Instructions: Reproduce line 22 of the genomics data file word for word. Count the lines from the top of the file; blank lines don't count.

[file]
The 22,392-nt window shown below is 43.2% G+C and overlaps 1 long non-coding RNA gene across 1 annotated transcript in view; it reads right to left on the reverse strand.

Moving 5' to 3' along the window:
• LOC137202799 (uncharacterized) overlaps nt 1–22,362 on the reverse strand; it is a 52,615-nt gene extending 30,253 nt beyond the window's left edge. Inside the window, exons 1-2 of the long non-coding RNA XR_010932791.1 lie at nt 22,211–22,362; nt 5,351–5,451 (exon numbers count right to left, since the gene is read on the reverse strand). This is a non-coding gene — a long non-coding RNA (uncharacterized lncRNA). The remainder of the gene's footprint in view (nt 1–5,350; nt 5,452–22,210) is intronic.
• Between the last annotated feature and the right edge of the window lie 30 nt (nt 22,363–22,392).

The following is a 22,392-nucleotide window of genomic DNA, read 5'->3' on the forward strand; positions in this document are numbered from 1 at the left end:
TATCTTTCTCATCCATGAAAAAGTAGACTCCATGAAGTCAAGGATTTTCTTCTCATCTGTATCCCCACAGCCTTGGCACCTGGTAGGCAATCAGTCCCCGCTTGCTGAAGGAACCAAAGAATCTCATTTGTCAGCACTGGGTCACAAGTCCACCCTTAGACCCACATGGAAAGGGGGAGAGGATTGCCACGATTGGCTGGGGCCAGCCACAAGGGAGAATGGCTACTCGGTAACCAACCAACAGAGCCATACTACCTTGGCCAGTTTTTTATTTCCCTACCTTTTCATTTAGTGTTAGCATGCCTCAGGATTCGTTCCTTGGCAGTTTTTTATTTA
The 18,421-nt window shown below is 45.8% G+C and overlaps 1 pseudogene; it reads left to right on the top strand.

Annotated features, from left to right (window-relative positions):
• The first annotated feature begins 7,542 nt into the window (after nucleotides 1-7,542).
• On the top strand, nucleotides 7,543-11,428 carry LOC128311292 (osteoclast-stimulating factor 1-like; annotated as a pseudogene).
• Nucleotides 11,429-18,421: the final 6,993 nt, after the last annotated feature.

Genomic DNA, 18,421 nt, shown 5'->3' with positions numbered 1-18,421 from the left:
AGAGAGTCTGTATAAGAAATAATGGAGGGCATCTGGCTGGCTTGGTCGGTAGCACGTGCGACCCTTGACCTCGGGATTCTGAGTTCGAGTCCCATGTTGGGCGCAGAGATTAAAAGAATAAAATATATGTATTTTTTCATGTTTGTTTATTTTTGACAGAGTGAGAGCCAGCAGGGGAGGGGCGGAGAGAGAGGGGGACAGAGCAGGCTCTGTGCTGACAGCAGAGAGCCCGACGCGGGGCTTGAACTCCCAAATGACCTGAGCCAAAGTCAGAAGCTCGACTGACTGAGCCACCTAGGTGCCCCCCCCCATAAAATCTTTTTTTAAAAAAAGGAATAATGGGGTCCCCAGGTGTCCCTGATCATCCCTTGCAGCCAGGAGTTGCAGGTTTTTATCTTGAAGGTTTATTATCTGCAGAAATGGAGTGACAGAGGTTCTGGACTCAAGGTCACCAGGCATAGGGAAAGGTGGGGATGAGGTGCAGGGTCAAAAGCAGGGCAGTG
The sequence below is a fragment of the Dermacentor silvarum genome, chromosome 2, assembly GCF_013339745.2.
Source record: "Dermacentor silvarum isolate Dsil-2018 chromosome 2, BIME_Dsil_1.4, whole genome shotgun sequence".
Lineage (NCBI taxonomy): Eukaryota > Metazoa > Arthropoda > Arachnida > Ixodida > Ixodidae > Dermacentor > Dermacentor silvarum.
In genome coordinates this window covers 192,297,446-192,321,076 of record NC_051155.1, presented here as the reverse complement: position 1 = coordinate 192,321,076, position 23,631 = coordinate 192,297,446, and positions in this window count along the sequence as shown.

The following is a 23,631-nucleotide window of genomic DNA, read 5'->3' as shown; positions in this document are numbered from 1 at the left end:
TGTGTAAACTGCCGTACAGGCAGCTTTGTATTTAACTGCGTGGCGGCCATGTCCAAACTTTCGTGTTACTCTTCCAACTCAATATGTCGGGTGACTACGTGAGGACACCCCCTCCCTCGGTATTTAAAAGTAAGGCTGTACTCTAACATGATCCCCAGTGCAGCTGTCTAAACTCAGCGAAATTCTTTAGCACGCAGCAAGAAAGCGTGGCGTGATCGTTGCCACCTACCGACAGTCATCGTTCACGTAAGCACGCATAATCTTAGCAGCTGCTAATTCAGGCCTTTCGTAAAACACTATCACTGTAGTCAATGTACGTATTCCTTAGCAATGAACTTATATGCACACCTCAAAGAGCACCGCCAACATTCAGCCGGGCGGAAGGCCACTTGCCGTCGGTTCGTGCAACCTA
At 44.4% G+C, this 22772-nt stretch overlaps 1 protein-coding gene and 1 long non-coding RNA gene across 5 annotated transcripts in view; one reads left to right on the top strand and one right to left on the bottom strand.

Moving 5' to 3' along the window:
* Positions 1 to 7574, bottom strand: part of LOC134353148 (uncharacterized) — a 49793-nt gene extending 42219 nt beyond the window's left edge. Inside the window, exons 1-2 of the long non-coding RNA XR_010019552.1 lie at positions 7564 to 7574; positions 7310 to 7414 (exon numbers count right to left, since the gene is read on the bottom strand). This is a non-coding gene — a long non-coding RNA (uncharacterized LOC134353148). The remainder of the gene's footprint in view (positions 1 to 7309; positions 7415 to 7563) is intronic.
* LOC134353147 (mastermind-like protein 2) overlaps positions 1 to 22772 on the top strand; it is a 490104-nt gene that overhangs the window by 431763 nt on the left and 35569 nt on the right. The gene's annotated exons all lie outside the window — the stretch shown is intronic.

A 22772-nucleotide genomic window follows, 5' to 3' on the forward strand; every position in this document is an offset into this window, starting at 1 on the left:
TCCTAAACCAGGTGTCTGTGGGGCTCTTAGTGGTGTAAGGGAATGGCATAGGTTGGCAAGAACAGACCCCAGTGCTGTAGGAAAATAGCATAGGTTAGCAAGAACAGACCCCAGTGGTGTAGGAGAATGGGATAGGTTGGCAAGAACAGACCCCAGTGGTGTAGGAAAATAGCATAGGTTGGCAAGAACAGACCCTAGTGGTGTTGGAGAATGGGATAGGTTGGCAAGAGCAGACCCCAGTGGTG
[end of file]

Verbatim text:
* Positions 1 to 7574, bottom strand: part of LOC134353148 (uncharacterized) — a 49793-nt gene extending 42219 nt beyond the window's left edge. Inside the window, exons 1-2 of the long non-coding RNA XR_010019552.1 lie at positions 7564 to 7574; positions 7310 to 7414 (exon numbers count right to left, since the gene is read on the bottom strand). This is a non-coding gene — a long non-coding RNA (uncharacterized LOC134353148). The remainder of the gene's footprint in view (positions 1 to 7309; positions 7415 to 7563) is intronic.